Happy New Year!
Marie

December 31, 2011 | Registered CommenterThe Constant Weader

Shall I be resolute in my resolve, or should I resolve to be resolute? Having asked the question can I still do either?
The answer of course is yes.
New Years Resolutions have always been easy for me because I've never once made any, the whole idea seems totally preposterous to me... if something needs to be done why in the world would you wait all year to do it? Start NOW! Avoid the Christmas rush I always say... well actually, I never say that, but it sounded appropriate somehow.
Happy New Year everyone!!
That hopey changey thing is workin out just fine and I hope we see lots more change!

January 1, 2012 | Unregistered CommenterThe Doktor

You welcomed Ridiculous New Year's Resolutions, but since I never make New Year's Resolutions, and since there was no parade today, I had time to check in with 7 of the presidential hopefuls to find out what their Ridiculous Resolutions were.

Mitt: I resolve to take a stand on all important issues and stick with it to the end, or at least until Valentine's Day.

Rick P: I resolve to practice remembering 3 things that I've been paid to do if elected.

Ron: I resolve to read everything that I write in newsletters, especially as it pertains to GLBT, women, the poor, African-Americans, etc.

Rick S: I resolve to close down Google, at least the "definition of Santorum" part. How many closets did you say were in the White House?

Michele: You can't trick me into commenting on a "Revolution". I'm a college graduate!

Jon: I resolve to admit that foreign policy expertise involves more than sucking up to China.

Happy New Year All!

January 1, 2012 | Unregistered Commenterforrest morris

I saw gorillas as an adult at the Franklin Park Zoo in Massachusetts many years ago. I looked into the eyes of one individual and thought to myself that this creature should not be in captivity. This led me to read books about DIan Fossey (gorilla researcher), Jane Godall (chimpanzees), and Birute Mary Galdikas (orangutans), all biologists trained by Louis Leakey. Beautiful creatures! I wanted so much to travel to Africa to see gorillas, but at the time the expense was well beyond my means.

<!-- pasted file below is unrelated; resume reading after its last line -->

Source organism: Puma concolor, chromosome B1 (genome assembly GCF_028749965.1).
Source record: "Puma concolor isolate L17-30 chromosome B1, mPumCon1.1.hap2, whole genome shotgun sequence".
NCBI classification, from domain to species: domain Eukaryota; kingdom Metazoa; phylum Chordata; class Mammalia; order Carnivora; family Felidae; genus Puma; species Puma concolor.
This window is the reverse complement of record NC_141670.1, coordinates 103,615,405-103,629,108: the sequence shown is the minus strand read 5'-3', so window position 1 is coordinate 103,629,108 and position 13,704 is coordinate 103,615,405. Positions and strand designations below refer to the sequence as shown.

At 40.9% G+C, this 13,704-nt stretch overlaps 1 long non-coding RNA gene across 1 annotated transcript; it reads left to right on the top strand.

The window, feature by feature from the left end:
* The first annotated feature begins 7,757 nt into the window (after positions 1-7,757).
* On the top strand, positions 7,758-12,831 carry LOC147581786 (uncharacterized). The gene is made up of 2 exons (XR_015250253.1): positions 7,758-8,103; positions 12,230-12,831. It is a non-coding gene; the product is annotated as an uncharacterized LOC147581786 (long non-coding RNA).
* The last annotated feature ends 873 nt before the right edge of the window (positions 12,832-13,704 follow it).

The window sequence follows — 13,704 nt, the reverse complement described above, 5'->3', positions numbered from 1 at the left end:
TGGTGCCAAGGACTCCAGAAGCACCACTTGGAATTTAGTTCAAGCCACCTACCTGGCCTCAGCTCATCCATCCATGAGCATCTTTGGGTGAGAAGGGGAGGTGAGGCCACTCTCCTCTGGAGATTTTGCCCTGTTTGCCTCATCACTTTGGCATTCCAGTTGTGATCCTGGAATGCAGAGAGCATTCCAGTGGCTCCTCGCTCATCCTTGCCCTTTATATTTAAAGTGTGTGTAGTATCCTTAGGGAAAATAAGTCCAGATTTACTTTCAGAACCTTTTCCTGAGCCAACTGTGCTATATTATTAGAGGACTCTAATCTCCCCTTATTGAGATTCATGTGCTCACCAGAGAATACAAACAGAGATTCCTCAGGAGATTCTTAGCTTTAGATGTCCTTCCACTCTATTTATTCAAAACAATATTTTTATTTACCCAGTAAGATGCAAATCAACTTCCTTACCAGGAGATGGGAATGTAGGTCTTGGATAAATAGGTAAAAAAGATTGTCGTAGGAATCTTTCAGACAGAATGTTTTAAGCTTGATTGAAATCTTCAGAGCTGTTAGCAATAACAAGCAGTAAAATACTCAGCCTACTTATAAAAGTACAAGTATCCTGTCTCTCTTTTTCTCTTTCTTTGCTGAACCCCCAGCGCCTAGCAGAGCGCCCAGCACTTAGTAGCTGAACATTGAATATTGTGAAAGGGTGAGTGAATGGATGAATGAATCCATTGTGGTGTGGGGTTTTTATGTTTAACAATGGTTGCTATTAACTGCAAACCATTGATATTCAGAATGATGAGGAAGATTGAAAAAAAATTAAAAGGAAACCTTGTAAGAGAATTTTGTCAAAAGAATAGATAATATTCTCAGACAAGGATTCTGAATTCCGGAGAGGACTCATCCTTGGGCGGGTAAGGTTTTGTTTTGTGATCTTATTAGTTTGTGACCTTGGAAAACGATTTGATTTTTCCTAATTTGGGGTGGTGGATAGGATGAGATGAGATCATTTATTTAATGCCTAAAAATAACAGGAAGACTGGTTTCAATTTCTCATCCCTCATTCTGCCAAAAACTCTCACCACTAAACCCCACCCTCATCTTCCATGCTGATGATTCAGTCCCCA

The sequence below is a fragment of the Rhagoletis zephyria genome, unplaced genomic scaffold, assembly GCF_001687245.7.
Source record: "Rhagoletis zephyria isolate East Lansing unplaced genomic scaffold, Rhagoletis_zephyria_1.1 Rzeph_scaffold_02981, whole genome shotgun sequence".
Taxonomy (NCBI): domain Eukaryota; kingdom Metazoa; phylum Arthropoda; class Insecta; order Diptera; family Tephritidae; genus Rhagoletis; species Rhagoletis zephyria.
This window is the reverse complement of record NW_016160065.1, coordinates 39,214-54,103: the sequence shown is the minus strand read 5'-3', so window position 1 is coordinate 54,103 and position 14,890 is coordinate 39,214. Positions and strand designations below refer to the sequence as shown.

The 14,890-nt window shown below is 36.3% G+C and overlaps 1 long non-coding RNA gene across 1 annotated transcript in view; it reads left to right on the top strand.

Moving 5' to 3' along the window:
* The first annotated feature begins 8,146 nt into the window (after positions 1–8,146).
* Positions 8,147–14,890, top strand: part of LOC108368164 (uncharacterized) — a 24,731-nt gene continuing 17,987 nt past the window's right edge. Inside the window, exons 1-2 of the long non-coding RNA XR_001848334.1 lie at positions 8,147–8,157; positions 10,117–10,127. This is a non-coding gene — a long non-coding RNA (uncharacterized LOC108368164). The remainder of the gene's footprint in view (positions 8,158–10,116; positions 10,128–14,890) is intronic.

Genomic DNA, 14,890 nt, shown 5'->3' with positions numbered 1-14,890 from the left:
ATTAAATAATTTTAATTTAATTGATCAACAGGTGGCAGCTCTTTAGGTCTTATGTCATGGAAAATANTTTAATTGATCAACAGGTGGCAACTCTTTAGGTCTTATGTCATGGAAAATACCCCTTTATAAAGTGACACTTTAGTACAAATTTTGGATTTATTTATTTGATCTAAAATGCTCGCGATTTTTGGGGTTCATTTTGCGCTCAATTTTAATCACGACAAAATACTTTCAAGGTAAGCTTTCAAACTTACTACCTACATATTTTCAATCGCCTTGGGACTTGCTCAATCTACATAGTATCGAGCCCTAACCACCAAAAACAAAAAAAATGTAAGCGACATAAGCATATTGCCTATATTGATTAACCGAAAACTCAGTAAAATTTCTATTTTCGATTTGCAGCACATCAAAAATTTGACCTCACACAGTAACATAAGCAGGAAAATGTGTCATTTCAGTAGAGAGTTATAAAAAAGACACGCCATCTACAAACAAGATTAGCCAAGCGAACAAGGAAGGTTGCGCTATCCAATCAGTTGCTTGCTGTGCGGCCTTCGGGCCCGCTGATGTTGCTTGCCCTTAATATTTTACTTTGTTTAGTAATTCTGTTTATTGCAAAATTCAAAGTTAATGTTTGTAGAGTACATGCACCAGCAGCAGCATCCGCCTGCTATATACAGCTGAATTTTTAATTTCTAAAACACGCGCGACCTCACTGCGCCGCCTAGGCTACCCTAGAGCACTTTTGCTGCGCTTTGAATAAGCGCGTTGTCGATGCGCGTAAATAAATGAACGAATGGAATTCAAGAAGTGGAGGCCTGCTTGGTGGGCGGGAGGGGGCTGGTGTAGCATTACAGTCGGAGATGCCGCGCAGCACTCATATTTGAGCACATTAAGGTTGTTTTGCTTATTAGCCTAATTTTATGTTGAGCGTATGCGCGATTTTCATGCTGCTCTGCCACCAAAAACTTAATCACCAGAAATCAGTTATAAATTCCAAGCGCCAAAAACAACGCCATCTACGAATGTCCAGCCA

I think the eyes of the gorilla in the Boston zoo was one of the experiences that set me on a path of learning about nature;it is extraordinary!

Sadly, nature is under assault. I have a friend - David Carroll - who says something along the lines that everyday is worse for wildlife. And then there is the nature writer David Quammen who when asked
why he continues to advocate for the environment given the dismal picture he paints replied, it's the right thing to do.

So, I try to keep positive and do he right thing.

January 1, 2012 | Unregistered CommenterJulie

OK the fire's out. 1012; is Realitychex going to post a Mayan clock countdown? God, I hope so. I've got a lot of things on my mind and I'm going to need some reminder of the coming end of the world.
I can't go to zoos without being depressed even knowing that in todays environment that's where you can see what's left of creation.
In my town there was a big lion who would restlessly prowl her cage waiting for the right spectators to gather by the fence in front of her then fast as you could say,"yuckie!" she would turn and lay down a heavy mist of big cat spray. If her aim was true somebody went home smelling like the world's biggest kitty litter box. There was a sign posted warning of the lions game. Few if any read the sign. You go big kitty!

January 2, 2012 | Unregistered CommenterJJG

Aw, my first spam of the New Year.

January 2, 2012 | Unregistered Commenterlouis